The thermal damping of the SdH oscillations at a fixed magnetic field is determined by temperature, magnetic field, and effective mass using Equations 1 to 5 as follows [1922]:
where A(T, B_{n}) and A(T_{0}, B_{n}) are the amplitudes of the SdH oscillations at a constant magnetic field B_{n} and at temperatures T and T_{0}. Using Equation 6 and SdH oscillations data at different temperatures, we derived the effective mass which we plotted in Figure 2.
Figure 2. Effective mass values calculated using temperature dependence of SdH oscillations
An enhancement of the electron effective mass compared to the Nfree sample is observed in Ncontaining asgrown samples, which obeys the band anticrossing (BAC) model [4]. After thermal annealing, the electron effective mass increases, which can be attributed to the change of bandgap. It is known that incorporation of nitrogen into GaInAs lattice causes a redshift of the bandgap; on the other hand, thermal annealing blueshifts the bandgap and the amount of blueshift increases with increasing nitrogen content (see Table 1). The origin of the blueshift has been explained in terms of interdiffusion of InGa and restructure of the nearest neighbor configuration of nitrogen [1,9].
Table 1. PL peak energies and observed blueshift amounts at 30 K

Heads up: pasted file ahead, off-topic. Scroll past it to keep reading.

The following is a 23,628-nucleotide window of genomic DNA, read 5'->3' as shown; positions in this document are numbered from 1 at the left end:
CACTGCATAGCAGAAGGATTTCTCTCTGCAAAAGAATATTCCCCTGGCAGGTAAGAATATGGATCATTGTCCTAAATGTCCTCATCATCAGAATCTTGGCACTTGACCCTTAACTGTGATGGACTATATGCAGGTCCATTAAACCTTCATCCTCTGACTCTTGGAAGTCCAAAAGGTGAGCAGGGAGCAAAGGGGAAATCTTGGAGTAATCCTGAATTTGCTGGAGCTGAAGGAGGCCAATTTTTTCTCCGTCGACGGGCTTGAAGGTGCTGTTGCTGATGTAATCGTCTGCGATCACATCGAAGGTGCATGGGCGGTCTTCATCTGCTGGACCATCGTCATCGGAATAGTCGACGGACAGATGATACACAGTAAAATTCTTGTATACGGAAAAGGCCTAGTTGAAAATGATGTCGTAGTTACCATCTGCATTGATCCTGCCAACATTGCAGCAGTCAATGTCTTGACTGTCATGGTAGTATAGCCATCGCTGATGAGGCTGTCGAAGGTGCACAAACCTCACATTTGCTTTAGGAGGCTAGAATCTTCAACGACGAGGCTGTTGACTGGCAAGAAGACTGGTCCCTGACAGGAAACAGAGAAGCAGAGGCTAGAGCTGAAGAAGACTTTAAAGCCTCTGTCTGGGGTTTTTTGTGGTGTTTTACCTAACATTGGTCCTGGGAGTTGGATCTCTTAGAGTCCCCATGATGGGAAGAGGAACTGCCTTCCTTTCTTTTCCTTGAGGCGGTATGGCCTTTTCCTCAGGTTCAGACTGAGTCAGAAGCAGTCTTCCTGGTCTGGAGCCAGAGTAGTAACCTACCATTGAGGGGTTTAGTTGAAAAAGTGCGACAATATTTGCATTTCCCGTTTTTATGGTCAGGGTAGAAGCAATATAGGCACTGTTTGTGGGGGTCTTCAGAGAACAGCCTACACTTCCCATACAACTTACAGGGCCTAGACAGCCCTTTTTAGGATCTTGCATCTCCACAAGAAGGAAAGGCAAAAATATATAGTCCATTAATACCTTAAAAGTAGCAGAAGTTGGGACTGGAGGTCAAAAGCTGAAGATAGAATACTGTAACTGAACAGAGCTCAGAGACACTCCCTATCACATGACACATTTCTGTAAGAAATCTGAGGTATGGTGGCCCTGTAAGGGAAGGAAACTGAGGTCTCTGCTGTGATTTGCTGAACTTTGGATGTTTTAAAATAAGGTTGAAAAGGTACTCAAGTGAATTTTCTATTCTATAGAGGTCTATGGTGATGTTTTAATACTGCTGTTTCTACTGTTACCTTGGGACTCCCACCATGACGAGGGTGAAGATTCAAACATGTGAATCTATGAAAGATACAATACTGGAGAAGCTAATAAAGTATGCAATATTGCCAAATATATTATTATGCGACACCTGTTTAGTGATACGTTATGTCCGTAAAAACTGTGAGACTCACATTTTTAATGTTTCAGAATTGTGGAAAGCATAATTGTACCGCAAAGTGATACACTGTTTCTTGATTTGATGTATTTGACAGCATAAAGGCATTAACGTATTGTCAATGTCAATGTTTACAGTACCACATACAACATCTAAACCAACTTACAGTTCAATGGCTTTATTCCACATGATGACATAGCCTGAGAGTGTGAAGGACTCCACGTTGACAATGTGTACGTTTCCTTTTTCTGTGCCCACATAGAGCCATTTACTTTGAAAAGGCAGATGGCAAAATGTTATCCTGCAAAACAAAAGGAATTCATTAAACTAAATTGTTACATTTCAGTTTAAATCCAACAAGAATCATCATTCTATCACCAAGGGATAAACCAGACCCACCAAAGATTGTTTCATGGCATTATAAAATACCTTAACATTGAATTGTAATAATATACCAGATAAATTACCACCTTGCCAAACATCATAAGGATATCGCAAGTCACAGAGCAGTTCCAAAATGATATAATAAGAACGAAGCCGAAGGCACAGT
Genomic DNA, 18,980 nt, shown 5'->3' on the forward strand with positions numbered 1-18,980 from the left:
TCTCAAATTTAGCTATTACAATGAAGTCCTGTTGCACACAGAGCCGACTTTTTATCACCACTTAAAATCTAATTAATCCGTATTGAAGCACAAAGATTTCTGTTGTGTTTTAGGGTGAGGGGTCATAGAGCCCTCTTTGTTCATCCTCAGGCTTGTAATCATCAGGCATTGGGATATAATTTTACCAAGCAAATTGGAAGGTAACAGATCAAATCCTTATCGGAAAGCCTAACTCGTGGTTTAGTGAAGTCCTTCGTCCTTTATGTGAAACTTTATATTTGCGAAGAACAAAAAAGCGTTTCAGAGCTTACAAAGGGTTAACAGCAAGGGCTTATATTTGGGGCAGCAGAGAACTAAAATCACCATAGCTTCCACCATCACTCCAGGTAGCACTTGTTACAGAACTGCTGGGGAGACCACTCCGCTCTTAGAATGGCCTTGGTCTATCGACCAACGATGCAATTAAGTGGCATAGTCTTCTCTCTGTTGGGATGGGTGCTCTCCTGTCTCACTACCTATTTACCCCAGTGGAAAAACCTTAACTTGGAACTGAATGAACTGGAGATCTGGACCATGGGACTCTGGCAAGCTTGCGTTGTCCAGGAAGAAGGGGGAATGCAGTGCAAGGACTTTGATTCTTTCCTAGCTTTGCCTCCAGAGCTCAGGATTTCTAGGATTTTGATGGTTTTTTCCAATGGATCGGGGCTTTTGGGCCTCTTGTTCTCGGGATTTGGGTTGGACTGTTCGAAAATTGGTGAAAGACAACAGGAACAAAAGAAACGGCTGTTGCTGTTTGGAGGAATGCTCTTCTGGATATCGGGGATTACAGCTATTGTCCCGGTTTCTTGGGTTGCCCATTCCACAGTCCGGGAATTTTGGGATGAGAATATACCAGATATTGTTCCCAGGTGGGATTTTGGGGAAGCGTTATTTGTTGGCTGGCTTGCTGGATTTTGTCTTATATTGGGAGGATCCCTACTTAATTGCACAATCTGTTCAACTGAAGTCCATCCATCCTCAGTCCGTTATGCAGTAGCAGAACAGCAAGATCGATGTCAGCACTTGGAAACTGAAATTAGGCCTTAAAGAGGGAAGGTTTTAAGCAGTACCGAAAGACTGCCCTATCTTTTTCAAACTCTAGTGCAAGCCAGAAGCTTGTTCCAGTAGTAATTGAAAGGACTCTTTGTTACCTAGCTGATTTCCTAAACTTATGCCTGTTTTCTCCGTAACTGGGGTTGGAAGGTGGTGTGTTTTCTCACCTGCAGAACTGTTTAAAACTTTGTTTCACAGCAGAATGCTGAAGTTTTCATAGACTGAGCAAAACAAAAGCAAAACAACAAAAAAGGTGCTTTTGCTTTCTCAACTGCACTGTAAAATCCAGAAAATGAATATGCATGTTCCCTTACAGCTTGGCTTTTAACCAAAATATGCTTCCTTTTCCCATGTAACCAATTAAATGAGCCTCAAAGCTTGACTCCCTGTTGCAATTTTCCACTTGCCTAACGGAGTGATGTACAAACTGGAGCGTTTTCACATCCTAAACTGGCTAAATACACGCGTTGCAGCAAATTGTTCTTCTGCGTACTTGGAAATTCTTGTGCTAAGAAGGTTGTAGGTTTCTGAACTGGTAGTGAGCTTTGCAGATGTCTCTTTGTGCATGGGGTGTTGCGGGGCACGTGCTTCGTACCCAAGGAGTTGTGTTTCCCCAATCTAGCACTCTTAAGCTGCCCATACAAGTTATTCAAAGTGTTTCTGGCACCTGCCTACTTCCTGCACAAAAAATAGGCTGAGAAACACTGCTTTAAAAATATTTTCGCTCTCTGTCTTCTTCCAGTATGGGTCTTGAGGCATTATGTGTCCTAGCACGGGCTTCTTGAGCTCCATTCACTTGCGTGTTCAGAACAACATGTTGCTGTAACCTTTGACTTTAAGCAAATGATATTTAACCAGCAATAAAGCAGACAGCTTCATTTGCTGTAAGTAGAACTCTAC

As a result of blueshift of the bandgap, conduction band states approaches localized N level, giving rise a stronger interaction; therefore, electron effective mass increases compared to the values in asgrown Ncontaining samples. In Nfree sample, indium atoms diffuse out from the QW, leading to a decrease in In content and weaker confinement due to the reduction of the conduction band offset as a result of blueshifted bandgap. An enhancement in electron effective mass in compressively strained GaInAs layer with decreasing In content and weaker confinement was also observed by Meyer et al. [23], which is consistent with our result. As for hole masses, although BAC model does not predict a change in effective hole mass, a decrease with increasing N content from y = 0 to y = 0.009 resulted in a decrease in hole effective mass. In order to understand the unpredicted N dependence of hole effective mass, both compressive strain and confinementinduced effects should be considered. With increasing N content, compressive strain decreases and confinement becomes stronger due to the redshift of the bandgap. Stronger confinement decreases the hole effective mass, while less compressive strain increases the hole mass. Moreover, a reduction of the hole concentration decreases the hole effective mass due to change of the valence band nonparabolicity. Therefore, the value of hole effective mass depends on several competing mechanisms. We can conclude that in our Ncontaining samples, stronger confinement and reduced 2D hole density (see Table 2) are the dominant mechanisms, affecting hole effective mass. A more detailed study of N dependency of hole effective mass and effect of thermal annealing on hole effective mass in these samples can be found in our previous paper [14].